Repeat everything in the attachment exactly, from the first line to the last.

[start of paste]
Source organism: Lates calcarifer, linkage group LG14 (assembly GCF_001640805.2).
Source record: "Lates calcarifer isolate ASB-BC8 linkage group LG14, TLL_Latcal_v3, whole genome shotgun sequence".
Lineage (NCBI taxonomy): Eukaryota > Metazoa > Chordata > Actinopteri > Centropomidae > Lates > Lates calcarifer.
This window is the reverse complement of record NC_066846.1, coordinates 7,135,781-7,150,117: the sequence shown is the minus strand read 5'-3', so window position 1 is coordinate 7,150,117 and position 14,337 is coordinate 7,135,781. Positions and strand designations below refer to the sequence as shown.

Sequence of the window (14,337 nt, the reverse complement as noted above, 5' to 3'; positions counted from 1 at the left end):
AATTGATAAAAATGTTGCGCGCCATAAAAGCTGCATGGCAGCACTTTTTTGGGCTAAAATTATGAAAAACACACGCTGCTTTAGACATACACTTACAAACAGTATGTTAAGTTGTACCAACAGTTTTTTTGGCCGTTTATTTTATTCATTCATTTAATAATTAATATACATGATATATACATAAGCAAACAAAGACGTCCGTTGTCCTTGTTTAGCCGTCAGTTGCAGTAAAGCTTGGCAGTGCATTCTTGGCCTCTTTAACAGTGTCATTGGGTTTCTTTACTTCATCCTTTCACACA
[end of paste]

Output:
Source organism: Lates calcarifer, linkage group LG14 (assembly GCF_001640805.2).
Source record: "Lates calcarifer isolate ASB-BC8 linkage group LG14, TLL_Latcal_v3, whole genome shotgun sequence".
Lineage (NCBI taxonomy): Eukaryota > Metazoa > Chordata > Actinopteri > Centropomidae > Lates > Lates calcarifer.
This window is the reverse complement of record NC_066846.1, coordinates 7,135,781-7,150,117: the sequence shown is the minus strand read 5'-3', so window position 1 is coordinate 7,150,117 and position 14,337 is coordinate 7,135,781. Positions and strand designations below refer to the sequence as shown.

Sequence of the window (14,337 nt, the reverse complement as noted above, 5' to 3'; positions counted from 1 at the left end):
AATTGATAAAAATGTTGCGCGCCATAAAAGCTGCATGGCAGCACTTTTTTGGGCTAAAATTATGAAAAACACACGCTGCTTTAGACATACACTTACAAACAGTATGTTAAGTTGTACCAACAGTTTTTTTGGCCGTTTATTTTATTCATTCATTTAATAATTAATATACATGATATATACATAAGCAAACAAAGACGTCCGTTGTCCTTGTTTAGCCGTCAGTTGCAGTAAAGCTTGGCAGTGCATTCTTGGCCTCTTTAACAGTGTCATTGGGTTTCTTTACTTCATCCTTTCACACA